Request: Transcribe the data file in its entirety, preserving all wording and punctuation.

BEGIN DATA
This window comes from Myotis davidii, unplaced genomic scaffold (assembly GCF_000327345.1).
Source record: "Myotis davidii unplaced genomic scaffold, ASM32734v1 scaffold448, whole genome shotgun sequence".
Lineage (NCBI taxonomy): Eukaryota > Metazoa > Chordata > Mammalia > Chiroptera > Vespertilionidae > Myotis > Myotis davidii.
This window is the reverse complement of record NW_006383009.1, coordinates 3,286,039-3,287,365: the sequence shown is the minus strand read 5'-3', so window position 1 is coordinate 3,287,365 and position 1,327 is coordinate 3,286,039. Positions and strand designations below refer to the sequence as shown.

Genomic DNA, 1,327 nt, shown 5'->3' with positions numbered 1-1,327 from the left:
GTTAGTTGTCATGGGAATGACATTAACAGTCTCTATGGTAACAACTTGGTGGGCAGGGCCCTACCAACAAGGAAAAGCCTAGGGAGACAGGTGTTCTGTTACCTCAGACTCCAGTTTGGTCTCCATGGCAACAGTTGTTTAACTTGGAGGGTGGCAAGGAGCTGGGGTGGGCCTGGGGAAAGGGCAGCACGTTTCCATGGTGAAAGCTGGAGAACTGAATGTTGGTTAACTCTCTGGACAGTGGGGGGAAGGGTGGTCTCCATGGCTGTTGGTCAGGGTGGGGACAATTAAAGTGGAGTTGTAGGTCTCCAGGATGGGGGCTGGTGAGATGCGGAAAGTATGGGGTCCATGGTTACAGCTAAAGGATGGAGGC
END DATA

This window comes from Myotis davidii, unplaced genomic scaffold (assembly GCF_000327345.1).
Source record: "Myotis davidii unplaced genomic scaffold, ASM32734v1 scaffold448, whole genome shotgun sequence".
Lineage (NCBI taxonomy): Eukaryota > Metazoa > Chordata > Mammalia > Chiroptera > Vespertilionidae > Myotis > Myotis davidii.
This window is the reverse complement of record NW_006383009.1, coordinates 3,286,039-3,287,365: the sequence shown is the minus strand read 5'-3', so window position 1 is coordinate 3,287,365 and position 1,327 is coordinate 3,286,039. Positions and strand designations below refer to the sequence as shown.

Genomic DNA, 1,327 nt, shown 5'->3' with positions numbered 1-1,327 from the left:
GTTAGTTGTCATGGGAATGACATTAACAGTCTCTATGGTAACAACTTGGTGGGCAGGGCCCTACCAACAAGGAAAAGCCTAGGGAGACAGGTGTTCTGTTACCTCAGACTCCAGTTTGGTCTCCATGGCAACAGTTGTTTAACTTGGAGGGTGGCAAGGAGCTGGGGTGGGCCTGGGGAAAGGGCAGCACGTTTCCATGGTGAAAGCTGGAGAACTGAATGTTGGTTAACTCTCTGGACAGTGGGGGGAAGGGTGGTCTCCATGGCTGTTGGTCAGGGTGGGGACAATTAAAGTGGAGTTGTAGGTCTCCAGGATGGGGGCTGGTGAGATGCGGAAAGTATGGGGTCCATGGTTACAGCTAAAGGATGGAGGC